Kinney and co-conspirator Brett Matheson conceived and executed a $40 million mortgage fraud scheme from 2005 to 2007.  Through Matheson's company, Maricopa Property Investment Solutions, Kinney and Matheson conducted get-rich-quick in real estate seminars.  The true purpose of the seminars was to recruit straw buyers for their own highly illegal get-rich-quick scheme.

Kinney induced Countrywide and other lenders to make mortgage loans toward the purchases of homes in the names of the straw buyers.  To get the loans, she lied on applications and altered and falsified documents to misrepresent the straw buyers’ assets and debts, income, employment status, and  sources of down payments. Based on these fraudulent applications and documents, lenders issued loans that exceeded the homes’ sales prices. Once the funds were obtained from the lenders, the extra proceeds, known as “cash back,” were directed to bank accounts that Kinney controlled.

In total, Kinney caused lending institutions to issue over $38.7 million in fraudulent loans. Kinney and Matheson got their hands on over $8.7 million of that. Kinney used her cut of the illicit profits on a lavish lifestyle-- luxury vehicles, jewelry, and upscale homes in Phoenix and San Diego.

But as serious a crime as that was, that would not have gotten her 15 years in the pen.  It was her futile efforts to maintain some of her criminally enhanced lifestyle that earned her that stiff sentence.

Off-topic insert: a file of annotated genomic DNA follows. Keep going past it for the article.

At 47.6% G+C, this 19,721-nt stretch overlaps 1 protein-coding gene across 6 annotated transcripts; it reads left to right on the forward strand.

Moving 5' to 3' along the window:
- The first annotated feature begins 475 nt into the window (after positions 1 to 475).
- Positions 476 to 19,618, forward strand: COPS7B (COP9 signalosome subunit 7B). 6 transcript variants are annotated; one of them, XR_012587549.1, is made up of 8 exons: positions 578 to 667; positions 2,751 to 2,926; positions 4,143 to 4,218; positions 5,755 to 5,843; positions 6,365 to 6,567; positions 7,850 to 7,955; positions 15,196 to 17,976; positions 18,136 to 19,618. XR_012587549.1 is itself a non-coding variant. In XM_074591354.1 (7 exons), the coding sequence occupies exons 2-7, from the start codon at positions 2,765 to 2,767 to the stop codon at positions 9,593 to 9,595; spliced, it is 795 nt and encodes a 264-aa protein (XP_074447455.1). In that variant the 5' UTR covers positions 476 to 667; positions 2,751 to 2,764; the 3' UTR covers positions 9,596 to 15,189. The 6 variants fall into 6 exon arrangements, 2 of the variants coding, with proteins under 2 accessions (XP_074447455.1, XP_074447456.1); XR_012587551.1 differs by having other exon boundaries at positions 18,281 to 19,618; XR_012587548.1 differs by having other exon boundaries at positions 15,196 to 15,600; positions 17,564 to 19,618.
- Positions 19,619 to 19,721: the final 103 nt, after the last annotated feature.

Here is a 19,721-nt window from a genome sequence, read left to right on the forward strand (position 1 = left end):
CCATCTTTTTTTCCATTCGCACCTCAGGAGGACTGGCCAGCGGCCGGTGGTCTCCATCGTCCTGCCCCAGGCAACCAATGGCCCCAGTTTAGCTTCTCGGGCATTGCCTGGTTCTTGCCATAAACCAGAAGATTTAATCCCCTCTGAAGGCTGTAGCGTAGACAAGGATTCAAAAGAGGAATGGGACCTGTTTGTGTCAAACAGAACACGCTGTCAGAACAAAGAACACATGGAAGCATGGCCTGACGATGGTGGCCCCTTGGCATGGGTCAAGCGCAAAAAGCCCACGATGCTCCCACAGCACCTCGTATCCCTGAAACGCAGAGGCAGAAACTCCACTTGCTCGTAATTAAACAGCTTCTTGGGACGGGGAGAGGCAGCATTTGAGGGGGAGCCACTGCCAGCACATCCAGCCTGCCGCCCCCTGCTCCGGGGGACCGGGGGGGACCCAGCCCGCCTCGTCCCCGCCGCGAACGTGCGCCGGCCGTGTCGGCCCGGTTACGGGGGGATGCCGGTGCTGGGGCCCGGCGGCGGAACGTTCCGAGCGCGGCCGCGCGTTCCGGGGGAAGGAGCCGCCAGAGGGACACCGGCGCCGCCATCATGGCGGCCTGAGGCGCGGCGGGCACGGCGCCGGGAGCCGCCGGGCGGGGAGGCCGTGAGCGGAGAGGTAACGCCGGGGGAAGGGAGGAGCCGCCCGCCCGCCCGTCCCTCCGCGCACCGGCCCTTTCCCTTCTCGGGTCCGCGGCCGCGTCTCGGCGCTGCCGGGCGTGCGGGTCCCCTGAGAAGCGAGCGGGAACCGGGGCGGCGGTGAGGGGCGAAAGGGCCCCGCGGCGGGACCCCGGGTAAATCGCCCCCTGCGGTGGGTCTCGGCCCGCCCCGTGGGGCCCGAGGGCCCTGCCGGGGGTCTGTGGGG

After her indictment on that fraud, Kinney schemed to shield some of her profits from the law.  She created a new identity for herself named JamieLee Lawler and obtained a new Social Security number under that name, but continued to use the name Paige Kinney as a second identity.  As JamieLee Lawler, she filed for Chapter 11 bankruptcy, but failed to disclose numerous accounts and at least eight vehicles that were registered in the name of Paige Kinney.  She lied to the bankruptcy court about her identity and where she lived.

She tried to keep a large income rolling in as well.  Working as a loan officer for a different company, she defrauded her employer out of $174,000 by representing that a business owned by a friend was providing mortgage leads.  In reality, the friend's business was a hobby store specializing in board games and collectible cards. 

When that fraud ended in 2010 due to the loss of her job, Kinney apparently felt she had to replace that income stream. She has bills to pay-- that year, she financed a Mercedes under false pretenses, for instance.  So she staged a burglary at her home.  Items that she represented to her homeowner's insurance company as stolen were secretly concealed at other locations.  Allstate was duped by the fraud and cut her checks totaling over $136,000.

Kinney pled guilty to all of these crimes-- usually a good way to get a lighter sentence.  But that was not enough to save Kinney a stiff sentence in this case.  At her sentencing, the judge said that Kinney had engaged in a “breathtakingly aggressive fraud”.  He sentenced Kinney to 10 years in prison on the original mortgage fraud scheme and five additional years for her subsequent crimes, to run consecutively. Kinney must also pay $22,000,000 in restitution.